We’re told to take what we want from the tight racks of used clothes, kitchen supplies, and books in this second-hand shop in the Freidrichshain neighborhood of Berlin. We don’t have to pay. We aren’t stealing. We don’t have to exchange anything in return.
Instead, we are participating in a component of the solidarity economy at the Schenkladen, a gift shop where everything is free. The free store is part of a platform called Systemfehler (meaning “system error”, or society mistake) - which provides a space for multiple political projects - and is one of four free stores in Berlin, located inside one of the many “housing projects”, elsewhere known as communal or collective living.
The concept is simple: people donate stuff they don't need and people who need the stuff take it. The free store is not a charity but rather a preventative practice. Charity becomes a benevolent band-aid to capitalism's downtrodden; instead, the free store works as an alternative economic system based on mutual aid.
“People - they’re not used to doing stuff without money or without [exchanging],” Ellen Sati, who volunteers at the store on Jessnerstrasse and other Systemfehler projects, says as we sit around a dimly lit coffee table in the space. “It’s something that’s not so presented in society . . . that there’s not really money involved.”
Free stores subvert the entire premise of what people understand as a store, transforming it into a place of cooperative sharing. They don’t want people to have to buy and sell stuff , and they especially don’t want items to sit at home untouched. The general guideline is that each person shouldn’t take more than five things, but the very concept of taking something without anything in return can be strange at first, Ellen observes.
“Some people are a bit not at ease when they just take something, and they ask, ‘Is it fine?’ and, ‘Yeah, of course,’” she explains. Around her, volunteers prepare a soup dinner before this evening’s free entertainment, a clown performance.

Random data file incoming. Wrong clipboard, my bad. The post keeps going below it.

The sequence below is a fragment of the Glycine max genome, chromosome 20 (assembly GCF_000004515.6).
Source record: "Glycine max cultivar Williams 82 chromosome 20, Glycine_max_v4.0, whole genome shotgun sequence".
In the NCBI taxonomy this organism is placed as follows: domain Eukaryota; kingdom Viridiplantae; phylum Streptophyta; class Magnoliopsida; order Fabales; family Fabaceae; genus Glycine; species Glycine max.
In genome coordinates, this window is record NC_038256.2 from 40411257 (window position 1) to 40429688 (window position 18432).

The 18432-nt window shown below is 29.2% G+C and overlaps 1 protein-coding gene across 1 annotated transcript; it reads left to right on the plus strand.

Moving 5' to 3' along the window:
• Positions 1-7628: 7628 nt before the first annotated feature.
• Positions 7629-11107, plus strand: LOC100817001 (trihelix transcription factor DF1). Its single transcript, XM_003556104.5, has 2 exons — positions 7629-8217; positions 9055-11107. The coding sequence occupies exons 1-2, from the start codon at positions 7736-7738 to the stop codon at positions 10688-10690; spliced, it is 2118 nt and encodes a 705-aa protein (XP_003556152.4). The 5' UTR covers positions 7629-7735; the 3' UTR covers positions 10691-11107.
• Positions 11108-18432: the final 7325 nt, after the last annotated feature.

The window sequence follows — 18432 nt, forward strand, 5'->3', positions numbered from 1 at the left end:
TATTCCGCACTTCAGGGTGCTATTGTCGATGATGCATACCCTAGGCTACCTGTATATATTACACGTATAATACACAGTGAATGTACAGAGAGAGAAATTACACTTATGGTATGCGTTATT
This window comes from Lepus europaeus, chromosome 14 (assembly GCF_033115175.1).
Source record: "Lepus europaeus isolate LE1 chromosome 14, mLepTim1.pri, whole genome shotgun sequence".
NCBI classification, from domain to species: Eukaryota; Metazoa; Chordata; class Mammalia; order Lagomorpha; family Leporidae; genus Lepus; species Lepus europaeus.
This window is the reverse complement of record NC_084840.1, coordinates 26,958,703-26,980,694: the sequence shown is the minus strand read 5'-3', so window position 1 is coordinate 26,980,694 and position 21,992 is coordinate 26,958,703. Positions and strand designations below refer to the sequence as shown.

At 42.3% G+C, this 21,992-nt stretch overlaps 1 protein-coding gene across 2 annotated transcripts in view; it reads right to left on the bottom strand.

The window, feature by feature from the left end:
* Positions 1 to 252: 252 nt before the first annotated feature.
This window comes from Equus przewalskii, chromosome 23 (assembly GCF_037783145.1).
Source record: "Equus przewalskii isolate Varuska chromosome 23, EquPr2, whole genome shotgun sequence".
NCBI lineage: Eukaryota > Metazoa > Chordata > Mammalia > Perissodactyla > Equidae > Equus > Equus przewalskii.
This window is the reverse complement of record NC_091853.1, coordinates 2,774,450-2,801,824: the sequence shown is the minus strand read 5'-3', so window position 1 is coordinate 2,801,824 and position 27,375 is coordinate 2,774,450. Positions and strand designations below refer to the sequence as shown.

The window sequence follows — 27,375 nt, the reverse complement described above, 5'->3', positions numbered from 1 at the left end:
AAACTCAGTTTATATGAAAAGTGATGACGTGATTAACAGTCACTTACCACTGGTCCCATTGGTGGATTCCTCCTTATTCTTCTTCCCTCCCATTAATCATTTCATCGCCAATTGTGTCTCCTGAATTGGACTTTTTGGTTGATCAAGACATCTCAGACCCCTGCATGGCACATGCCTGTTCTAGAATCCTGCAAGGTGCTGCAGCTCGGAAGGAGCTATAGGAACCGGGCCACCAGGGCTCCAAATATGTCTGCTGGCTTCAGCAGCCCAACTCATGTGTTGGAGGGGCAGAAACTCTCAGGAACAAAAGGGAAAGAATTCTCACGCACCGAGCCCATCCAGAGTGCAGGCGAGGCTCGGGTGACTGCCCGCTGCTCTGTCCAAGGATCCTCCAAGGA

Through the free store, Ellen and the other volunteers fight for an economy that's “not so much based on money and on getting things in return, but more on people, interaction, creativity, and [the] energy people put into [projects].”
Imagine if you could navigate the world not based on how much you worked and what your earnings give you access to, but through supportive economic interactions based on cooperation. Though these types of economic interactions are largely written off by Western economics, they happen constantly on a smaller scale in communities, neighborhoods, and certain cultures. The problem for capitalism: cooperation can’t be measured in economic profit. Capitalism suffers from cooperation (for example, communal living) because when people share resources, the need for production and consumption decline.
“It’s not like capitalism, so against the people with the elbows,” David Vogel says from the other corner of the table, sitting on a sofa up against the window. Rather than it being about competing as an individual for a career, a solidarity economy structure encourages collaboration.Systemfehler's horizontal organizational structure reflects the volunteers’ belief that cooperation transcends competition. The store has monthly meetings where decisions and problem solving happen based off unanimous consensus.